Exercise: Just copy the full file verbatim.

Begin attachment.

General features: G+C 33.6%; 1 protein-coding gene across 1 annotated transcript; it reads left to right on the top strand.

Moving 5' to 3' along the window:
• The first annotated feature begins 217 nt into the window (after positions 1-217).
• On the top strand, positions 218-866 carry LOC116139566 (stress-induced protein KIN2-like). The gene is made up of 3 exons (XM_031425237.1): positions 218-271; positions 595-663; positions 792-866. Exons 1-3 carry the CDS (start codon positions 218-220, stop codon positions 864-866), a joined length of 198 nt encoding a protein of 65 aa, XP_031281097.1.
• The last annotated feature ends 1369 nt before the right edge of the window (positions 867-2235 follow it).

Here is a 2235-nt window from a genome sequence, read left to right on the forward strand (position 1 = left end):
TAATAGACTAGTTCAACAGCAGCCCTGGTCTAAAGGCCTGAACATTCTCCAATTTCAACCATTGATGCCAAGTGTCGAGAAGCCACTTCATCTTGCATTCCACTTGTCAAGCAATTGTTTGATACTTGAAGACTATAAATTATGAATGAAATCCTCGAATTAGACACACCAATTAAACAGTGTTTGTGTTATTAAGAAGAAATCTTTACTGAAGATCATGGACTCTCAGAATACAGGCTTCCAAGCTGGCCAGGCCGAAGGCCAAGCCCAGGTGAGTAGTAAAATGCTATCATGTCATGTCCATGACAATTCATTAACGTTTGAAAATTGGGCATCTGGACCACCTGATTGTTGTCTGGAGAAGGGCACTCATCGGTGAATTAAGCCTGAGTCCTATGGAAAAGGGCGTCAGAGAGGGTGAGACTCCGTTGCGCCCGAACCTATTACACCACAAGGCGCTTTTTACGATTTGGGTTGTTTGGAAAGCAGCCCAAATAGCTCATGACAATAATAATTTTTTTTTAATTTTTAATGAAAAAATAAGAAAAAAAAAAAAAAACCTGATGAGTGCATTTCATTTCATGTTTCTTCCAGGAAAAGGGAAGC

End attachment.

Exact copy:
General features: G+C 33.6%; 1 protein-coding gene across 1 annotated transcript; it reads left to right on the top strand.

Moving 5' to 3' along the window:
• The first annotated feature begins 217 nt into the window (after positions 1-217).
• On the top strand, positions 218-866 carry LOC116139566 (stress-induced protein KIN2-like). The gene is made up of 3 exons (XM_031425237.1): positions 218-271; positions 595-663; positions 792-866. Exons 1-3 carry the CDS (start codon positions 218-220, stop codon positions 864-866), a joined length of 198 nt encoding a protein of 65 aa, XP_031281097.1.
• The last annotated feature ends 1369 nt before the right edge of the window (positions 867-2235 follow it).

Here is a 2235-nt window from a genome sequence, read left to right on the forward strand (position 1 = left end):
TAATAGACTAGTTCAACAGCAGCCCTGGTCTAAAGGCCTGAACATTCTCCAATTTCAACCATTGATGCCAAGTGTCGAGAAGCCACTTCATCTTGCATTCCACTTGTCAAGCAATTGTTTGATACTTGAAGACTATAAATTATGAATGAAATCCTCGAATTAGACACACCAATTAAACAGTGTTTGTGTTATTAAGAAGAAATCTTTACTGAAGATCATGGACTCTCAGAATACAGGCTTCCAAGCTGGCCAGGCCGAAGGCCAAGCCCAGGTGAGTAGTAAAATGCTATCATGTCATGTCCATGACAATTCATTAACGTTTGAAAATTGGGCATCTGGACCACCTGATTGTTGTCTGGAGAAGGGCACTCATCGGTGAATTAAGCCTGAGTCCTATGGAAAAGGGCGTCAGAGAGGGTGAGACTCCGTTGCGCCCGAACCTATTACACCACAAGGCGCTTTTTACGATTTGGGTTGTTTGGAAAGCAGCCCAAATAGCTCATGACAATAATAATTTTTTTTTAATTTTTAATGAAAAAATAAGAAAAAAAAAAAAAAACCTGATGAGTGCATTTCATTTCATGTTTCTTCCAGGAAAAGGGAAGC